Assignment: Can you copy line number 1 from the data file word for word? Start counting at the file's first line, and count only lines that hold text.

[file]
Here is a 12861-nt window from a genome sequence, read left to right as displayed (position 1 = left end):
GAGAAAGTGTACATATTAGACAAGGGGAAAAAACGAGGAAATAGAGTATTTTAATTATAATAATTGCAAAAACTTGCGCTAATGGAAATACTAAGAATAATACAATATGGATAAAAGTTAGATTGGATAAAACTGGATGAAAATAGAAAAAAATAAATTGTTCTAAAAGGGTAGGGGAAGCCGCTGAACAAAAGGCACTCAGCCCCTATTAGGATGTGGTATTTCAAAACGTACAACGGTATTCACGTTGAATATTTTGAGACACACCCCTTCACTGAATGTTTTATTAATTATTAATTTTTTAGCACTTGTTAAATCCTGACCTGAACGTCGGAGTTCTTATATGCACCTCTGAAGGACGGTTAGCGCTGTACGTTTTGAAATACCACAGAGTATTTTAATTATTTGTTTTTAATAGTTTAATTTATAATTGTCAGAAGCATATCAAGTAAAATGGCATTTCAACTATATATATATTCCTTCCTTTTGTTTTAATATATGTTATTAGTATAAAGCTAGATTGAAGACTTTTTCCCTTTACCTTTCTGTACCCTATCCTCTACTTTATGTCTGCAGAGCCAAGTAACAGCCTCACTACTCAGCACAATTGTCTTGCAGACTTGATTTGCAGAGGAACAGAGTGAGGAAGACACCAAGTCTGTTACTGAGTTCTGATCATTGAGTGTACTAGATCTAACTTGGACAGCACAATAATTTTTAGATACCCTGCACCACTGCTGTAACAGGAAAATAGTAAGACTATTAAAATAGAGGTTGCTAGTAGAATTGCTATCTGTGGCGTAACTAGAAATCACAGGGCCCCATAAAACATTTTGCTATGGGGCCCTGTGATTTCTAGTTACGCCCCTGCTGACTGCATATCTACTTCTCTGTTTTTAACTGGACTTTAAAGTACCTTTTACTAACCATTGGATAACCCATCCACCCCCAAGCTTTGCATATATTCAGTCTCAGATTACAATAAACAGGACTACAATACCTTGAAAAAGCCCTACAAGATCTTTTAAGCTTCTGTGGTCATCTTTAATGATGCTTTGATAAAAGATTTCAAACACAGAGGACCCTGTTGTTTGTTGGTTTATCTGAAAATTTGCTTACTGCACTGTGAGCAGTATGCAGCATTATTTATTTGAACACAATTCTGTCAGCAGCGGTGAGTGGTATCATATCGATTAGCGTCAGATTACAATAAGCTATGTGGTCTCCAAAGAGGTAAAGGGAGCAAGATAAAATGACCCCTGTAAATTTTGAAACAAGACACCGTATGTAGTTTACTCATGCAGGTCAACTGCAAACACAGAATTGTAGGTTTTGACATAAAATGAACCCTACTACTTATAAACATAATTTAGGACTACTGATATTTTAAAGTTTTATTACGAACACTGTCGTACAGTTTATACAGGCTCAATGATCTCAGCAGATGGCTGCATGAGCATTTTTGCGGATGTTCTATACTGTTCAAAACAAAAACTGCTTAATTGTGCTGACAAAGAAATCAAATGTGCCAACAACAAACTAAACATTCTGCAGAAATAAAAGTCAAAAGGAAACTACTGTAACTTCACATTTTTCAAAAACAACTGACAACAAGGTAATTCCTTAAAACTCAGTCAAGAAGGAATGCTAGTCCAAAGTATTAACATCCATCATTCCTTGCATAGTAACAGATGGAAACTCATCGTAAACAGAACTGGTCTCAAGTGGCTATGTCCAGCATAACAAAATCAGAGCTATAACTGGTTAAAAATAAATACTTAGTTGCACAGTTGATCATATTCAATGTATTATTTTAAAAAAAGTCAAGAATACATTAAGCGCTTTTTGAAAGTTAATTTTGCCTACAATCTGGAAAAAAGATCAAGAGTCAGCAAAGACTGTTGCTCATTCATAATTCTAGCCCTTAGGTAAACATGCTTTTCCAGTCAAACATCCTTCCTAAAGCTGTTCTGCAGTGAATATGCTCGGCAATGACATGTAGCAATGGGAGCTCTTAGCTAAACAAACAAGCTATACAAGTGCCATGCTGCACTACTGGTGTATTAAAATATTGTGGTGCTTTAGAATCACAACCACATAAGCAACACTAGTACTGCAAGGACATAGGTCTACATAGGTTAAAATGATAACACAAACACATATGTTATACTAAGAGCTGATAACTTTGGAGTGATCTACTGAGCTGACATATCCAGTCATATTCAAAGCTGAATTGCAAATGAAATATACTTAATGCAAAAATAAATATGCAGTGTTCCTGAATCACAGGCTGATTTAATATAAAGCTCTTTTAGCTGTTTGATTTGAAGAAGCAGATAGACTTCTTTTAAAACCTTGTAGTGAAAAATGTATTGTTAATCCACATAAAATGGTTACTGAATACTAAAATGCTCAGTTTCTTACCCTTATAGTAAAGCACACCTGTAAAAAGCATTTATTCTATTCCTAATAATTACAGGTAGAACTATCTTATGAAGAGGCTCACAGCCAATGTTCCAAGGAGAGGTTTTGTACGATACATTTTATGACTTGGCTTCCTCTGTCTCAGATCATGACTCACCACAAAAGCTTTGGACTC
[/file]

Here is a 12861-nt window from a genome sequence, read left to right as displayed (position 1 = left end):